I enjoyed the film tremendously. Enough so that I might even see it in the theater again, though preferably I-Maxed this time.

However, after extensive reading, some of the criticisms do seem to have merit. Not so much merit that I'm rethinking my love of the movie but still...

This post has some interesting discussion in the comments about some perceived plot-holes. I don't think most of the plot holes he identifies are actual plot holes (as I said in a comment posted there) but I do think that there are some plot holes in the movie. The most notable (SPOILER WARNING) is what happens in the party at Wayne's penthouse after Batman and Rachel go out the window. Basically, we just skip merrily along to the next scene and are left, I suppose, to gather that the Joker after getting Batman to jump out the window just gave up on finding Harvey Dent at the party. Doesn't seem likely.

Here's a review from a guy who didn't like the movie, despite (or perhaps *because* of) having thought there was a lot of potential in a followup to Batman Begins. He raises some good criticisms but ultimately my response to movies relies much less on the sort of conscious evaluation of themes and mechanics that he is using here and much more on visceral reaction to the film. So the fact that Heath Ledger was amazing (which everyone but my two closest male friends in NYC seems to agree was the case) and that Aaron Eckhart blew away my expectations of his ability to play his role in the movie left me a v. happy camper. That and the fact that I have, perhaps, a better memory for movie lines than the average camper, so the relative non-memorability of the "one-liners" in this movie didn't really phase me: I liked it so I remember them.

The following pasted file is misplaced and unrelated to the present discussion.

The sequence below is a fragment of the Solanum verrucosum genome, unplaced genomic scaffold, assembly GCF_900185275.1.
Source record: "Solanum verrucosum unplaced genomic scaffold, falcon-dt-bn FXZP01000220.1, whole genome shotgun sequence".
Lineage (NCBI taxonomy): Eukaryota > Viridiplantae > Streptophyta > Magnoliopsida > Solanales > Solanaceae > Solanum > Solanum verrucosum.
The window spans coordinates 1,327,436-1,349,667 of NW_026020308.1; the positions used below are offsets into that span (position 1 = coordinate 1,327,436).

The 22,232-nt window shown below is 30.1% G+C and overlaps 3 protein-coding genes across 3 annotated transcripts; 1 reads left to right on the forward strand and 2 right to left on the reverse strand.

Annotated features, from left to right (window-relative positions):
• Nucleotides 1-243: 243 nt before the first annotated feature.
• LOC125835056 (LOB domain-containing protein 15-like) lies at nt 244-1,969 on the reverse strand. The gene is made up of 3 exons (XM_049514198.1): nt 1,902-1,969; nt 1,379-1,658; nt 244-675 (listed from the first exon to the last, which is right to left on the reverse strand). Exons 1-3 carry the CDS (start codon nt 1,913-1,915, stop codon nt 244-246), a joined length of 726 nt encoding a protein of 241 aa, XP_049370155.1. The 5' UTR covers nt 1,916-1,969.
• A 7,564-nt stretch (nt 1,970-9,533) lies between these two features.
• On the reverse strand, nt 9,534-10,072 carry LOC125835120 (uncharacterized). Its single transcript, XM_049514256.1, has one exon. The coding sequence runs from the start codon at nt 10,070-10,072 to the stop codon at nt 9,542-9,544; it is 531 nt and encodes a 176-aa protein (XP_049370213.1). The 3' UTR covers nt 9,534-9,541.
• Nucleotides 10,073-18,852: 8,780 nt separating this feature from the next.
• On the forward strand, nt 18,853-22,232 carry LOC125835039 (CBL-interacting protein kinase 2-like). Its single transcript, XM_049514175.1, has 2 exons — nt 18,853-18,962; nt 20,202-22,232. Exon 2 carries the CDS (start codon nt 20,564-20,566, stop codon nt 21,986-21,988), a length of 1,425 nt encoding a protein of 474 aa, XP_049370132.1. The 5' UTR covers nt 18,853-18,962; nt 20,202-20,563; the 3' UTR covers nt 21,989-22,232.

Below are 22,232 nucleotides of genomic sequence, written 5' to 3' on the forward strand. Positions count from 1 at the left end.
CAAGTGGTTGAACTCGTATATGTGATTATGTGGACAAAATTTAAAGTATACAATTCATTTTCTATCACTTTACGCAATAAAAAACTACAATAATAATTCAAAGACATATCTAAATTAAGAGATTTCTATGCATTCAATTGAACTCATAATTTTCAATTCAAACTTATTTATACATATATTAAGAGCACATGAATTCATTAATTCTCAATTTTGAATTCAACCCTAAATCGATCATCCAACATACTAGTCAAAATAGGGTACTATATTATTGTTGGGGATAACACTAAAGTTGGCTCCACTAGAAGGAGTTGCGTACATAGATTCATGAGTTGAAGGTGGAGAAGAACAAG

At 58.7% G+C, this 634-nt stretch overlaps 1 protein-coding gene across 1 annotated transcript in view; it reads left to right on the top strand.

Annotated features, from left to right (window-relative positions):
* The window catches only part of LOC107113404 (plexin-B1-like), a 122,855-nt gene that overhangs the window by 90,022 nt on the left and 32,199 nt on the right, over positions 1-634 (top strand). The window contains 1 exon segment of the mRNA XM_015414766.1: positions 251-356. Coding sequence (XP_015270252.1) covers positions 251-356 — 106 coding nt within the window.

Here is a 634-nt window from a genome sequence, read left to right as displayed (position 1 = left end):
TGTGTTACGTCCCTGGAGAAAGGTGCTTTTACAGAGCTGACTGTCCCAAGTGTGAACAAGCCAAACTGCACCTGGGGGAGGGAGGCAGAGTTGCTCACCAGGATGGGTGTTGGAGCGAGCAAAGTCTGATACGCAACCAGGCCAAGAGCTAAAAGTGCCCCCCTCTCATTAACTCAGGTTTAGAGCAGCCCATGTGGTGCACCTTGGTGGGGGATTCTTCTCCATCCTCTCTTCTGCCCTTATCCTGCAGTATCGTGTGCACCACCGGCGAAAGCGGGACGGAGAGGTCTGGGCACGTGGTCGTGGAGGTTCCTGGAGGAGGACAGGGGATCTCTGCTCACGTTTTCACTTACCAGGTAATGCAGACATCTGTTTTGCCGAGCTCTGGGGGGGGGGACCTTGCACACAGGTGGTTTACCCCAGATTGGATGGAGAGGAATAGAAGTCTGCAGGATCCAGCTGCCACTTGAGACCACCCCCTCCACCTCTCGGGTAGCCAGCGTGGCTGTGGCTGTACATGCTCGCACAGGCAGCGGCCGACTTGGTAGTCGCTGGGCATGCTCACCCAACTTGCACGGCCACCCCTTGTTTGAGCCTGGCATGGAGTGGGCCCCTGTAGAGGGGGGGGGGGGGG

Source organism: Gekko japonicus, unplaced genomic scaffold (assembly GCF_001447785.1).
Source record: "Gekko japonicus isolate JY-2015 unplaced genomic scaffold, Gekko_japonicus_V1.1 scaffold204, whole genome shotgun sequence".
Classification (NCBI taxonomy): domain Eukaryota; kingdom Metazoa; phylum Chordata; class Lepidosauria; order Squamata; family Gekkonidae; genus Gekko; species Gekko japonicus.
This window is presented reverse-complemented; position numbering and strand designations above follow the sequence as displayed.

That and the action bits were awesome. Which is not nothing when looking for summer entertainment...

But mostly, how can you not love this guy?

No, no, applause to you Mr. J...

(PS, I got to all of the various links in this post from this post on Ross Douthat's blog. )

Tuesday, July 29, 2008

Bridge to Nowhere Senator Indicted

They better be careful where they put him; he might try to escape through that series of tubes...

Next Up: Books

So having finished one book, what will I be reading next? I've got a stack of books to pick from but I'm thinking it'll likely be "Basic Economics" by Tom Sowell at home (it's a big hardcover, too large for rush-hour subway reading) and either "Rain and Other South Sea Stories" by Somerset Maugham or possibly "Time Enough for Love" by Robert Heinlein for the train.

Basic Economics lays out economic principles with real-world examples. So far (chapter 4) I'm finding it to be an excellent source of easy-to-relate economic explanations. The comment on "greed" and prices from earlier was inspired by the book.

Rain, etc. is a book of Maugham's short stories. I've been on something of a Maugham kick recently, after being reminded of how amazing his fictionalized life of Gauguin, "The Moon and Sixpence" was. (Seriously, read that book immediately, it's amazing.) I recently read his fictionalized biography of himself, "Of Human Bondage", which was decent, though not as good as the Moon and Sixpence.

"Time Enough for Love" is the latest on my Heinlein kick. It's science-fiction, so if you're the type to dismiss that out of hand, skip over the rest of this paragraph. I've recently read "The Moon is a Harsh Mistress", which is about a libertarian revolution on the moon, and "Starship Troopers", which is a heavily, heavily militarized tale about a war with aliens. But mostly it's about military culture and life.

I've also got a paperback copy of Joseph Schumpeter's "Capitalism, Socialism and Democracy" which is one of the Great Books of economics that I always wish I'd read but I don't think I could take it for the train while reading econ at home as well. Maybe after I finish Basic Economics it'll become my train book.

There are a bunch more on my "unread" stack, but those are the ones that are in the warm-up circle, so to speak.

Book Report: Brutal

So I've decided to start doing book reports again, because, honestly, was there a better assignment back in those halcyon days of elementary school? There was not.

The latest book I read was Brutal:The Untold Story of My Life Inside Whitey Bulger's Irish Mob by Kevin Weeks.